Digital platforms are the chief source of information for much of the world today.
The latest report of the UN Special Rapporteur addresses the roles played by private actors engaged in the provision of Internet and telecommunications access.
In his two previous reports, David Kaye focused on freedom of opinion and expression in the digital age, detailing how encryption and anonymity tools provide the security necessary for the exercise of freedom of expression, and on mapping the ways in which the information and communications technology sector impacts freedom of expression.
The latest report, submitted June 6-23, 2017, underlines States’ increasing reliance on the digital access industry to control, restrict or monitor expression online. “When authorities seek to disconnect users from websites, social media, or the Internet entirely, they frequently require the assistance of Internet service providers (ISPs) to interfere with the Internet exchange points (IXPs) that facilitate traffic into or within a country, and to access private communications and other personal data held by telecommunications providers.”
The report points out that today many ISPs are privately owned or operated. “Under protest, in silent acquiescence or as willing participants, they are often essential to State censorship and surveillance. What governments demand of private actors, and how those actors respond, can cripple the exchange of information; limit journalists’ capacity to investigate securely; deter whistle-blowers and human rights defenders.”
But it’s not just governments who are engaged in forms of censorship. “Private actors may also restrict freedom of expression on their own initiative. They may assign priority to Internet content or applications in exchange for payment or other commercial benefits, altering how users engage with information online. Companies that offer filtering services may influence the scope of content accessible to their subscribers.”
The UN Rapporteur makes a number of recommendations based on the Human Rights Council’s condemnation of measures aimed at intentionally preventing or disrupting access to or dissemination of information online in violation of international human rights law.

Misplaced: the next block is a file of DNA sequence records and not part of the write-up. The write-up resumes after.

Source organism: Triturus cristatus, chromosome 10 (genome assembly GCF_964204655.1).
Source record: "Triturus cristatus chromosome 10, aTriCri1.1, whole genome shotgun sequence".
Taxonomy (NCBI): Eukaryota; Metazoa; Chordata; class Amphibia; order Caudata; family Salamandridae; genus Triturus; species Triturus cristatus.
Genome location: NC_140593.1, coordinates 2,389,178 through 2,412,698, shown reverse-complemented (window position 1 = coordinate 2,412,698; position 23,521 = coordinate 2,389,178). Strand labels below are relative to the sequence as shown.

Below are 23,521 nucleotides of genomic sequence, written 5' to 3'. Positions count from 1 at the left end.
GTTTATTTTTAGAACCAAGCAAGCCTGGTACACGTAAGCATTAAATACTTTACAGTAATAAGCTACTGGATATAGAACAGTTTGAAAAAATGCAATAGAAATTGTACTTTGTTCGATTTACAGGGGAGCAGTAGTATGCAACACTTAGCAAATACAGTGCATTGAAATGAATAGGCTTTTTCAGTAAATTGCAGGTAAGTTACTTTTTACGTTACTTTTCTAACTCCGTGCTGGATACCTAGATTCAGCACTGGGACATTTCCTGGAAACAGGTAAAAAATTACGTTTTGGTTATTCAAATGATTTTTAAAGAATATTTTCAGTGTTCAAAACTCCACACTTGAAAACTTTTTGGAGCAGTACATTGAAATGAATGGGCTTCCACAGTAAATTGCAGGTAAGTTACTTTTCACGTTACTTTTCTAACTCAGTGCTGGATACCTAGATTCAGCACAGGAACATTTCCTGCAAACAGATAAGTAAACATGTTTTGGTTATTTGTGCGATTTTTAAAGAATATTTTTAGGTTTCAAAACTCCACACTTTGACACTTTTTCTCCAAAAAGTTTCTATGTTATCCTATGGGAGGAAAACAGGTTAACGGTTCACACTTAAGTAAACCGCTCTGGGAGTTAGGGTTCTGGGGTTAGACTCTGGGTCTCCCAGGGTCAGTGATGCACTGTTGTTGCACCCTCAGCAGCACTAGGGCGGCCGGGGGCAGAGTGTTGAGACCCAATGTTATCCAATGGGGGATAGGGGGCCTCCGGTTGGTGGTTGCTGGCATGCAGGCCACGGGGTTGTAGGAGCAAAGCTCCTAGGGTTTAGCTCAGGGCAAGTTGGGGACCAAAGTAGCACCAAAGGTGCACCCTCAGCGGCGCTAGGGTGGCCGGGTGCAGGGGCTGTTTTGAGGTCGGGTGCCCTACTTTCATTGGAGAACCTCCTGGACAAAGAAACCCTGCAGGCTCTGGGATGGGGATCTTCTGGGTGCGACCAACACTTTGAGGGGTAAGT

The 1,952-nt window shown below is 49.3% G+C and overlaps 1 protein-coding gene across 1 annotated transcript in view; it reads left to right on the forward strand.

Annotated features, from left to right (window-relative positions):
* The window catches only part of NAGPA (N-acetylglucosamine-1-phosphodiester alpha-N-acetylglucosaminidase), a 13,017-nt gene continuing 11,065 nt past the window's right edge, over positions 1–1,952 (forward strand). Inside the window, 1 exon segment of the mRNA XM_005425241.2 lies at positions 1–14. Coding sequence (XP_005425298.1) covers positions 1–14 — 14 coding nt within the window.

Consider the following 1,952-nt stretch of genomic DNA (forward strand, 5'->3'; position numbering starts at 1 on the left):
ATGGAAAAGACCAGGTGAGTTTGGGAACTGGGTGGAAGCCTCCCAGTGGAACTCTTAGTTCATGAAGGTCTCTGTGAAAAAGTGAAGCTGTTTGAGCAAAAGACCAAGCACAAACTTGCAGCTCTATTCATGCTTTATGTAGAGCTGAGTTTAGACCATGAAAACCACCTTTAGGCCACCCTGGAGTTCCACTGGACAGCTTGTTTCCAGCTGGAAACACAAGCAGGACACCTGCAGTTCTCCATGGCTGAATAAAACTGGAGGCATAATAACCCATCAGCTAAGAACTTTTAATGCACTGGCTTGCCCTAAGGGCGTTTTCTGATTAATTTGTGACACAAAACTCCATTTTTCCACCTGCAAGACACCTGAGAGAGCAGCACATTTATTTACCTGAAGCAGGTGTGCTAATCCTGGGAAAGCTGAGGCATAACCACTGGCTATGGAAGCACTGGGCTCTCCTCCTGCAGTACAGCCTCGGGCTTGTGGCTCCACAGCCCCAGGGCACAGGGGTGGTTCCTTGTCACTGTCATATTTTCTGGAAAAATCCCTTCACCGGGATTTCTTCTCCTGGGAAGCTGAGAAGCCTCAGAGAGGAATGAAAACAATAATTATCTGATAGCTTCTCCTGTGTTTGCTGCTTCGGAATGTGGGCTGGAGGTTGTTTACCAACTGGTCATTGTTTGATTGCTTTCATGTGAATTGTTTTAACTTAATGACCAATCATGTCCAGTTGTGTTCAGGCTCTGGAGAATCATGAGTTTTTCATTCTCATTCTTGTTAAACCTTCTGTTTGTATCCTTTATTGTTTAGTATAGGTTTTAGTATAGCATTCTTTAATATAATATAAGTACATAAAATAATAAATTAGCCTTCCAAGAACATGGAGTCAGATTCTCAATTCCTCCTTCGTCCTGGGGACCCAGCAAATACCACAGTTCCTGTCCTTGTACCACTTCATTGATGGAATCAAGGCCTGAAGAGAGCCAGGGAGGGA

Calling upon all States to refrain from such measures, the Rapporteur commented that intentional prevention or disruption of access includes any action that shuts down or renders ineffective access to telecommunications networks, mobile services, social media platforms and so forth. In this respect, clarifying the rules that apply to digital access would advance the right to freedom of opinion and expression online.
Similarly, it is critical to articulate the connections between privacy interference and freedom of expression. “At a minimum, States should ensure that surveillance is authorized by an independent, impartial and competent judicial authority certifying that the request is necessary and proportionate to protect a legitimate aim,” said the report.
Individuals and companies within the digital access sector have long understood that they play an essential role in the expansion of access to information and communications services. As such they should take the principles identified in the present report as tools to advance users’ rights to freedom of expression.
“In this spirit, in addition to high-level policy commitments to human rights, the industry should allocate appropriate resources towards the fulfilment of these commitments, including due diligence, rights-oriented design and engineering choices, stakeholder engagement, strategies to prevent or mitigate human rights risks, transparency and effective remedies,” wrote the Rapporteur.
The full report is available here.